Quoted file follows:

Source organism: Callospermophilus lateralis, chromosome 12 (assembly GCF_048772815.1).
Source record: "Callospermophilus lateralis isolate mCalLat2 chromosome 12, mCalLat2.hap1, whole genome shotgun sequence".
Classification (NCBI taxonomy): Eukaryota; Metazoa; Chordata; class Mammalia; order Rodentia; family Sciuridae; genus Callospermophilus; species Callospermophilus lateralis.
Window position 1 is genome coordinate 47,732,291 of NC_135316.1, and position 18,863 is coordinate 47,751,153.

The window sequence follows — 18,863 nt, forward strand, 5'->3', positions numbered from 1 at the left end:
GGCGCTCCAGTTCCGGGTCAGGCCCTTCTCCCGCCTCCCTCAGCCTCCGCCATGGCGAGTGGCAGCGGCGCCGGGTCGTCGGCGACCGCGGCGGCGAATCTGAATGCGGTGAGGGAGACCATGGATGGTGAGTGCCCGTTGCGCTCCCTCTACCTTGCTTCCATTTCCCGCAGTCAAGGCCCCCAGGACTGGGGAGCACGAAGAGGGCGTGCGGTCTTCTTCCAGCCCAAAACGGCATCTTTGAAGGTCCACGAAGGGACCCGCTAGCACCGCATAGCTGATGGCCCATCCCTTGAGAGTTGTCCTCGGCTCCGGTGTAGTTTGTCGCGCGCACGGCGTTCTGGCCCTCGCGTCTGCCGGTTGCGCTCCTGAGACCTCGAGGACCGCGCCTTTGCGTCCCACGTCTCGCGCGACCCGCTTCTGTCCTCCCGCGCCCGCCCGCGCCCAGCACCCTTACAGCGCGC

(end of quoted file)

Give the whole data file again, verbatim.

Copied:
Source organism: Callospermophilus lateralis, chromosome 12 (assembly GCF_048772815.1).
Source record: "Callospermophilus lateralis isolate mCalLat2 chromosome 12, mCalLat2.hap1, whole genome shotgun sequence".
Classification (NCBI taxonomy): Eukaryota; Metazoa; Chordata; class Mammalia; order Rodentia; family Sciuridae; genus Callospermophilus; species Callospermophilus lateralis.
Window position 1 is genome coordinate 47,732,291 of NC_135316.1, and position 18,863 is coordinate 47,751,153.

The window sequence follows — 18,863 nt, forward strand, 5'->3', positions numbered from 1 at the left end:
GGCGCTCCAGTTCCGGGTCAGGCCCTTCTCCCGCCTCCCTCAGCCTCCGCCATGGCGAGTGGCAGCGGCGCCGGGTCGTCGGCGACCGCGGCGGCGAATCTGAATGCGGTGAGGGAGACCATGGATGGTGAGTGCCCGTTGCGCTCCCTCTACCTTGCTTCCATTTCCCGCAGTCAAGGCCCCCAGGACTGGGGAGCACGAAGAGGGCGTGCGGTCTTCTTCCAGCCCAAAACGGCATCTTTGAAGGTCCACGAAGGGACCCGCTAGCACCGCATAGCTGATGGCCCATCCCTTGAGAGTTGTCCTCGGCTCCGGTGTAGTTTGTCGCGCGCACGGCGTTCTGGCCCTCGCGTCTGCCGGTTGCGCTCCTGAGACCTCGAGGACCGCGCCTTTGCGTCCCACGTCTCGCGCGACCCGCTTCTGTCCTCCCGCGCCCGCCCGCGCCCAGCACCCTTACAGCGCGC